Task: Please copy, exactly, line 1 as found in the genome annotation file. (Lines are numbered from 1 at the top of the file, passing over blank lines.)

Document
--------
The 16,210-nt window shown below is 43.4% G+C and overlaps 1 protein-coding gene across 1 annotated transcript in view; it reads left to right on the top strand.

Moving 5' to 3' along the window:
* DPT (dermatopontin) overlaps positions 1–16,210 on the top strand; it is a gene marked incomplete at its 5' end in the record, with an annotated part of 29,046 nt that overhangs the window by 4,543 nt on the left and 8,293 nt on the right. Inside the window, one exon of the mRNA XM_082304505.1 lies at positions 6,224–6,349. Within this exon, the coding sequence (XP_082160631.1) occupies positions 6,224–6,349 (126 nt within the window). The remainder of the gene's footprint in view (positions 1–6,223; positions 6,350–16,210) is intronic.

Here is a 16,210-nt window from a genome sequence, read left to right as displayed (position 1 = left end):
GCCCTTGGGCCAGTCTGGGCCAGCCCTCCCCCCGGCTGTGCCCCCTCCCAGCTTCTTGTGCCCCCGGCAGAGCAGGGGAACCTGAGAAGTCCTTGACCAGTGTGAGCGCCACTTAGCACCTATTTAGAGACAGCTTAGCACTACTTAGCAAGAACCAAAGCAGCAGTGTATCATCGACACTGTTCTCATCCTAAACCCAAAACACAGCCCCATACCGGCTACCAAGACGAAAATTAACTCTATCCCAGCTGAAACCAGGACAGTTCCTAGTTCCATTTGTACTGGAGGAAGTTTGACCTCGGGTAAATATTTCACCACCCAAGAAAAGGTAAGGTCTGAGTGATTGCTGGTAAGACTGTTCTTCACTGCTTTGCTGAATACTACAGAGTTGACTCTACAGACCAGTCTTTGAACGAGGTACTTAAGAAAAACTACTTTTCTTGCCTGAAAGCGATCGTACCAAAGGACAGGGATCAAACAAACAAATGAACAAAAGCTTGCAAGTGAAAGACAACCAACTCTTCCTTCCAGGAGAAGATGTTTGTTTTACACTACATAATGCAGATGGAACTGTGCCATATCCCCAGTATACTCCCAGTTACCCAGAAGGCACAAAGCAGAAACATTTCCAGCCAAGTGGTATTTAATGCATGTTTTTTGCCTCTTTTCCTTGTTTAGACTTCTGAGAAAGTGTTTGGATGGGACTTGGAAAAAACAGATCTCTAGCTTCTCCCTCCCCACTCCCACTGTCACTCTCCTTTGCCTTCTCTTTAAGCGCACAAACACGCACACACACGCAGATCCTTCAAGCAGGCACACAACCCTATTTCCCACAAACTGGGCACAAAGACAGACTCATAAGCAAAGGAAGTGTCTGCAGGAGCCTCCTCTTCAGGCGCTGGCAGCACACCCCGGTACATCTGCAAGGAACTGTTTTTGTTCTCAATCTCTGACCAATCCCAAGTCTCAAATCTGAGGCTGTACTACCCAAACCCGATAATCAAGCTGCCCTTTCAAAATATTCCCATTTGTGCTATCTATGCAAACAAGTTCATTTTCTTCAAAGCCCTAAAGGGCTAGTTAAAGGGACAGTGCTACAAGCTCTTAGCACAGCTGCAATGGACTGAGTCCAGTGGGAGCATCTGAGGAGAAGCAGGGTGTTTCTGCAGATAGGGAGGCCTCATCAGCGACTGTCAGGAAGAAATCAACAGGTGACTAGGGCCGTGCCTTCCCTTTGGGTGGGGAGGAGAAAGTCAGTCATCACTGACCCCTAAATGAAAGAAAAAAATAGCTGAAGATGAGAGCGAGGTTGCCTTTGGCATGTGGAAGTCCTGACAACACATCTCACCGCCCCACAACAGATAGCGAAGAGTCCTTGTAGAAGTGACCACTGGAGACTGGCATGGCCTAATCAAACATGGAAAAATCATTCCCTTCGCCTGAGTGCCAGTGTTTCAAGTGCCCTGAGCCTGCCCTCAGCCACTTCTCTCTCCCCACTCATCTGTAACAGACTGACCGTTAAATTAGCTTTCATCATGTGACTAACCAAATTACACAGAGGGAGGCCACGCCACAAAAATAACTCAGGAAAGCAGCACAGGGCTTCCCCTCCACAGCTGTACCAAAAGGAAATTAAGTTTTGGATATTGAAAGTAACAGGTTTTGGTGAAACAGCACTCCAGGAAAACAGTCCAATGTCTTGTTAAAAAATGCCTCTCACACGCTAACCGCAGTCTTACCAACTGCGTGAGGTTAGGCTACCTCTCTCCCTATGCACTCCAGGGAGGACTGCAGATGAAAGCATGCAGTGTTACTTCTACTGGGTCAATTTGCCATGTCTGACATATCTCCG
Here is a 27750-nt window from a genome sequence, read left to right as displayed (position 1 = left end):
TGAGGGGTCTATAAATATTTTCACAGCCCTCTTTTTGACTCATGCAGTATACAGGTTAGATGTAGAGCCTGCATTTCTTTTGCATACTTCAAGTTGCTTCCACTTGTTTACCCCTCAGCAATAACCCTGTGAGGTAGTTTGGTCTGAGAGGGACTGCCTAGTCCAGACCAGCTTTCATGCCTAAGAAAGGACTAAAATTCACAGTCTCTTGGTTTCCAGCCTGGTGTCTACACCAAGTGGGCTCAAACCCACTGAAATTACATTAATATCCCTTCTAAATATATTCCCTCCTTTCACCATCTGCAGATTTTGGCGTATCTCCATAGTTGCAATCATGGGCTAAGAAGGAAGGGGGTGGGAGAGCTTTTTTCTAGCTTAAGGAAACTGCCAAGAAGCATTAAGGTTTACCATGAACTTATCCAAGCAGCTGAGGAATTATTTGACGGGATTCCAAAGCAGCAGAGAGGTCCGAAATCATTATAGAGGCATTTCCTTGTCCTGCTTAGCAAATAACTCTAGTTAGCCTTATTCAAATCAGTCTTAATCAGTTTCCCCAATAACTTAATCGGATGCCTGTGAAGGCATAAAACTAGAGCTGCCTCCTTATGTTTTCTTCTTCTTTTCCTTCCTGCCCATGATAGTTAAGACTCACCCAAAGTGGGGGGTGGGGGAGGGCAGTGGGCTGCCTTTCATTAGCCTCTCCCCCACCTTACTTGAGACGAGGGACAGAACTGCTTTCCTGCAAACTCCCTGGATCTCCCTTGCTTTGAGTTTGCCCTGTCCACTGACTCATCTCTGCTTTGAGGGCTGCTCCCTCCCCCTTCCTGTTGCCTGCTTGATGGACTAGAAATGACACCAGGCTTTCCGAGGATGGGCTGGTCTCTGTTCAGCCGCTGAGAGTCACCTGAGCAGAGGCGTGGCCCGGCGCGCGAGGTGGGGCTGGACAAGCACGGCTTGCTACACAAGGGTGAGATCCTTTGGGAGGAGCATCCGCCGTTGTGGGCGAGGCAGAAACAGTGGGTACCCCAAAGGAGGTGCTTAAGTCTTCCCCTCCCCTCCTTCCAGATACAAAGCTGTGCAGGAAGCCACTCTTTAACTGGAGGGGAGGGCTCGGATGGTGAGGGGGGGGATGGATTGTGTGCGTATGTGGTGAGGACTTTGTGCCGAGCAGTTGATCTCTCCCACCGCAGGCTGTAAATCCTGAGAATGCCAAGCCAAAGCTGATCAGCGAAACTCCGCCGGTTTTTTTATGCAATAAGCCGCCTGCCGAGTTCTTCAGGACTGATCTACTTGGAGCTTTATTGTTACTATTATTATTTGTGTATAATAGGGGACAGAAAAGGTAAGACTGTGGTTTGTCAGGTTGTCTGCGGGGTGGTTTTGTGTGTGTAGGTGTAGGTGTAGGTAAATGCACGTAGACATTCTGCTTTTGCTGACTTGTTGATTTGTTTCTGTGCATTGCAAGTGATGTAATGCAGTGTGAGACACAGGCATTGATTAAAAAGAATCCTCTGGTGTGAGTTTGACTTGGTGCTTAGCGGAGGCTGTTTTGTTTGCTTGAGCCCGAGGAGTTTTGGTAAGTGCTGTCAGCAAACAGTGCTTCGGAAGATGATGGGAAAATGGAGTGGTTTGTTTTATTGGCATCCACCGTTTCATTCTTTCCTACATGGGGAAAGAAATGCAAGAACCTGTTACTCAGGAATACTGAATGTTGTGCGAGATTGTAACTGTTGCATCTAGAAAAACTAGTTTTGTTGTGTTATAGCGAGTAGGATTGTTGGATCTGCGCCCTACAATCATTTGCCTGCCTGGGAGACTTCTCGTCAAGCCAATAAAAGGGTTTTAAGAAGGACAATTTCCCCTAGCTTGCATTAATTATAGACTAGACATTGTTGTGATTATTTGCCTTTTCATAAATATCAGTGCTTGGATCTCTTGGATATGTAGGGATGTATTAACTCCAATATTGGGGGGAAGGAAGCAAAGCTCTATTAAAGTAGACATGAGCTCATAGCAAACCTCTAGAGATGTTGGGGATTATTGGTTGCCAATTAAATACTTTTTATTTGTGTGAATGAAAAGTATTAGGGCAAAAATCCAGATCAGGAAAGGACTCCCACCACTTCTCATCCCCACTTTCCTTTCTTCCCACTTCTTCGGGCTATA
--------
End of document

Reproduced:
The 16,210-nt window shown below is 43.4% G+C and overlaps 1 protein-coding gene across 1 annotated transcript in view; it reads left to right on the top strand.